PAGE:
HomeOpinion & AnalysisAU must be cautious about the West’s ‘war on terror’ campaign

AU must be cautious about the West’s ‘war on terror’ campaign


Ugandan President Yoweri Museveni is probably the most satisfied man in the aftermath of the African Union (AU) summit which his government hosted recently.
The decision of the AU to send more troops to Somalia was in sync with his policy intentions in the aftermath of the deadly and tragic bombing of innocent Ugandan civilians that were watching a World Cup match earlier in July.
Indeed, there have been no reports of any head of state and government in Africa who was present or represented at the summit who disagreed with the final resolution on Somalia. And perhaps with good reason too.
The only danger is that of placing the Somalian civil war within the framework of the American-led “war on terror”. If the Peace and Security Council of the AU does so, Africa may be biting off more than it can chew.
When the terrorist attack on Uganda occurred, it was sadly not the first time that globalised terror had visited the shores of Africa. The Kenyan Nairobi bombings of 1998 that claimed hundreds of lives were indicative of how Africa regularly becomes sparring ground for foreign policies that are not necessarily ours.
Indeed, a sitting African government of the day can have legitimately endorsed athese foreign policies but without an adequate understanding of why there would be global pressure to pursue that particular path. And this appears true today.
The decision of the AU to increase troop presence in Somalia is taken against the backdrop of the United States President having said that the Al Shabaab terrorist group does not value African lives as human life.
It is also African states that regularly devalue human life by undertaking foreign policies as bargaining points either to solicit immunity from criticism by Western governments or acquire funding for domestic performance legitimacy.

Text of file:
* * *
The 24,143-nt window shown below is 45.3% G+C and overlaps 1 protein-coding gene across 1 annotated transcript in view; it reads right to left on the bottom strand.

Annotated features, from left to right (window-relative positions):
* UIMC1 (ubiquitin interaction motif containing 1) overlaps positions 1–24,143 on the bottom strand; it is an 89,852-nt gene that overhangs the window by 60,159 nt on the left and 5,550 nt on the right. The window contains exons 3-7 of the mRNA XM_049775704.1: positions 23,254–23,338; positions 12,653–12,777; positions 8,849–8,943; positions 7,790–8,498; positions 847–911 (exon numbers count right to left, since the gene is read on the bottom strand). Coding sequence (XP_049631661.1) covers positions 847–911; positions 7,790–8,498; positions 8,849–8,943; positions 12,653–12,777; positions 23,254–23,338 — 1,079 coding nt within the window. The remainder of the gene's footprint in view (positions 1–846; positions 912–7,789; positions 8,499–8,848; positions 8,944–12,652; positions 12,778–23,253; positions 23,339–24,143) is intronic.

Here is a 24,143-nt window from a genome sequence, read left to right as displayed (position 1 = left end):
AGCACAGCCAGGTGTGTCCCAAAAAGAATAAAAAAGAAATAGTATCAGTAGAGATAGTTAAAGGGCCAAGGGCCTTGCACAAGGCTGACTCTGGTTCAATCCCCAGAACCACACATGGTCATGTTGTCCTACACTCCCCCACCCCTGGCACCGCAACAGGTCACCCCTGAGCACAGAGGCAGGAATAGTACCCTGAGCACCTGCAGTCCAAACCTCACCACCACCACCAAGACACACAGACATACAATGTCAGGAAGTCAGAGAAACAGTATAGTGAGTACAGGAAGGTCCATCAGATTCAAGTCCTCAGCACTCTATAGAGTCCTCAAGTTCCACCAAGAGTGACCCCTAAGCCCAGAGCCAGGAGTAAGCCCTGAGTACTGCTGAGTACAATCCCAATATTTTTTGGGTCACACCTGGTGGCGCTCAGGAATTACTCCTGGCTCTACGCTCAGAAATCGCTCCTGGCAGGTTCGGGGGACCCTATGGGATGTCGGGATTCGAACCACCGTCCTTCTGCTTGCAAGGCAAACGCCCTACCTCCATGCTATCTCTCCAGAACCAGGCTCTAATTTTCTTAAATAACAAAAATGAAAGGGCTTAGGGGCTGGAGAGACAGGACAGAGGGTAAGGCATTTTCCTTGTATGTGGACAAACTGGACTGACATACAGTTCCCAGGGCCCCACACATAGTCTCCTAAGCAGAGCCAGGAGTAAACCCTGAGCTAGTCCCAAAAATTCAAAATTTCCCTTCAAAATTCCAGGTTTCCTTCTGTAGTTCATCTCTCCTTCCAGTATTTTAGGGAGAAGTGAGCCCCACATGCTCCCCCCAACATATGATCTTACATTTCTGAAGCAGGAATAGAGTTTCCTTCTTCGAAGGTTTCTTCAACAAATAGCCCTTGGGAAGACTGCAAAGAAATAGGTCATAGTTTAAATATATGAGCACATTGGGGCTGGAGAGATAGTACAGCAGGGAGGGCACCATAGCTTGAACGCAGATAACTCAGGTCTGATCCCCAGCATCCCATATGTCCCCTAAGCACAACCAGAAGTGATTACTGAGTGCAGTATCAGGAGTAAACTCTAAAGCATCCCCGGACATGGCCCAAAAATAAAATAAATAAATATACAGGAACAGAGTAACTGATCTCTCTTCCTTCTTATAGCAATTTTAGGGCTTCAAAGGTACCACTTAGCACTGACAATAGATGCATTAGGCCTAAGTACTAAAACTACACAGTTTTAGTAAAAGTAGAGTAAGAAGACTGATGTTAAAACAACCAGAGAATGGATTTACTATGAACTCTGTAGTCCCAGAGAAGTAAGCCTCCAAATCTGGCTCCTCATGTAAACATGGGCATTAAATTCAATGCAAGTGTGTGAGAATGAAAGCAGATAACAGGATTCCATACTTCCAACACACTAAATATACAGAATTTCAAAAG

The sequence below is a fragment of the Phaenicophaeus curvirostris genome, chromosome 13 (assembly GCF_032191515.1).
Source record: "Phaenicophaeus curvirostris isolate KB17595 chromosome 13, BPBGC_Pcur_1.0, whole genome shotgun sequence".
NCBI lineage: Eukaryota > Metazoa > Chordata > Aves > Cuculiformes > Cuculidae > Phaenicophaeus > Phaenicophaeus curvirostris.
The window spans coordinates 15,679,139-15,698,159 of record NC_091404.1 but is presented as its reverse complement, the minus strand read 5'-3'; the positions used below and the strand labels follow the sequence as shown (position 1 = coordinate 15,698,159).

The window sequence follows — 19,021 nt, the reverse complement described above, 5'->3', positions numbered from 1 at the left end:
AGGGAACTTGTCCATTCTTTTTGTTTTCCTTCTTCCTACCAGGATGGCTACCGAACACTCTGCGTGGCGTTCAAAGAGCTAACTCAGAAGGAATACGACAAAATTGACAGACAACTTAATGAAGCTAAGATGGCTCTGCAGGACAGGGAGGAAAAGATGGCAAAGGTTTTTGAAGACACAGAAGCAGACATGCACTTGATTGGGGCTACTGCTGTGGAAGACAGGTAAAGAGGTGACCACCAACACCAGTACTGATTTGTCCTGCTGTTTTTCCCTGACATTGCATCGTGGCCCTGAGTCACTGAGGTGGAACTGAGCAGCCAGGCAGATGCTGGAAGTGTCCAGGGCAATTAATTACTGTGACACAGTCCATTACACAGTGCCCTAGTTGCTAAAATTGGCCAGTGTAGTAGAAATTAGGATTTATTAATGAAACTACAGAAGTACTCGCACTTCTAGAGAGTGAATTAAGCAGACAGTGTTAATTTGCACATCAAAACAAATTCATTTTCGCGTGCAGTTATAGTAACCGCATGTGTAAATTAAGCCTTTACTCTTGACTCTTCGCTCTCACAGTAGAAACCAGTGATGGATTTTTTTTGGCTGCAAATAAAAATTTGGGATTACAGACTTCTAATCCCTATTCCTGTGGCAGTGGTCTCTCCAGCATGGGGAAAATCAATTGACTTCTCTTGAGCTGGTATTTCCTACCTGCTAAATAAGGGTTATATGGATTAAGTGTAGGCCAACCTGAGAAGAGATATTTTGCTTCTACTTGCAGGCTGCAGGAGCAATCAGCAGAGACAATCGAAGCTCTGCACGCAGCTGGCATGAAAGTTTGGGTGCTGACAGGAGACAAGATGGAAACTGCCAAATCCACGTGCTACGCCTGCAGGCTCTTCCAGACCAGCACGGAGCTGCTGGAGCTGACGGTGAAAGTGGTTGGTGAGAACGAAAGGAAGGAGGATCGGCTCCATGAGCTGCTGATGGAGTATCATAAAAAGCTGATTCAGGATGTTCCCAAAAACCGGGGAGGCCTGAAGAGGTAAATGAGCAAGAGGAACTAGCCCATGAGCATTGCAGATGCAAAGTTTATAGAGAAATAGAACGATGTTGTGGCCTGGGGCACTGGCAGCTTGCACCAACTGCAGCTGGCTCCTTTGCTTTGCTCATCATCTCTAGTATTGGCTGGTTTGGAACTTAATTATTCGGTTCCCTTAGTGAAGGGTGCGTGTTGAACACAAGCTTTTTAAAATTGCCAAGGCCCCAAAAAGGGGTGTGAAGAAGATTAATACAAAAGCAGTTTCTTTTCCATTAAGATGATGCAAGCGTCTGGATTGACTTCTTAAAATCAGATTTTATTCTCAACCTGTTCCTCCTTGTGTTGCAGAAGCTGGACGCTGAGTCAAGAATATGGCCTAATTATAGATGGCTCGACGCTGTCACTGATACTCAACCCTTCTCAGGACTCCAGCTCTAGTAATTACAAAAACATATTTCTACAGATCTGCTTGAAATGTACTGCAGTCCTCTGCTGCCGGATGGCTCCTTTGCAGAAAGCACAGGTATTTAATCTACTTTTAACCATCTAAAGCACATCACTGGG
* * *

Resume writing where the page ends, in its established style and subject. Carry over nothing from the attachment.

This explains why some African states have agreed to be part of the American military’s Africa Command.
Because there is a general western consensus that the “war on terror” is a global one, Africa is expected to play its part. The only issue is that it must play its part critically and in its best interests.
The decision to increase troops in Somalia is all toosimilar to the “surge” in Afghanistan, which thus far has failed to produce the intended results.
If the AU fully implements this “surge” strategy in Somalia it will have inadvertently made its policy an extension of American foreign policy.
True enough the American military is helping the AU forces in Somalia already, but the narrative that will emerge will be no different from that of Afghanistan or Iraq. As yet we are not aware of how many civilian casualties have been killed in the Somali conflict.
But we do know that initially this was a domestic conflict that had been allowed by the AU to simmer for the last 20 odd years. It became”globalised” through allegations, mainly by the American government, that Somalia was now a breeding ground for Al Qaeda insurgents.
The failure of the intervention of the Inter-Governmental Authority on Development’s (IGAD) transitional government has led many to believe that indeed Islamist extremism has a role in the Somali civil war.
The problem was the quick shift from understanding the conflict as primarily a domestic one before assuming that it fitted into the global context .
When the Peace and Security Council of the AU sits to decide on whether to change the mandate of the AU Mission in Somalia (AMISOM), it should be wary of being co-opted too easily into the global war on terror – the Somalian civil war style.
It must renew the peacekeeping mandate, appoint a mediator to approach the warring factions and seek a negotiated peace agreement.
This is not to say that those responsible for the terror attacks on Uganda should not be brought to book.
But we must think above the terror groups who expect a response similar to that of the US or Nato in Afghanistan or Iraq.
And further still, the AU must begin to recognise and co-operate with Somaliland if it wants a long-term solution to the problem of Somalia.
lTakura Zhangazha is a political analyst

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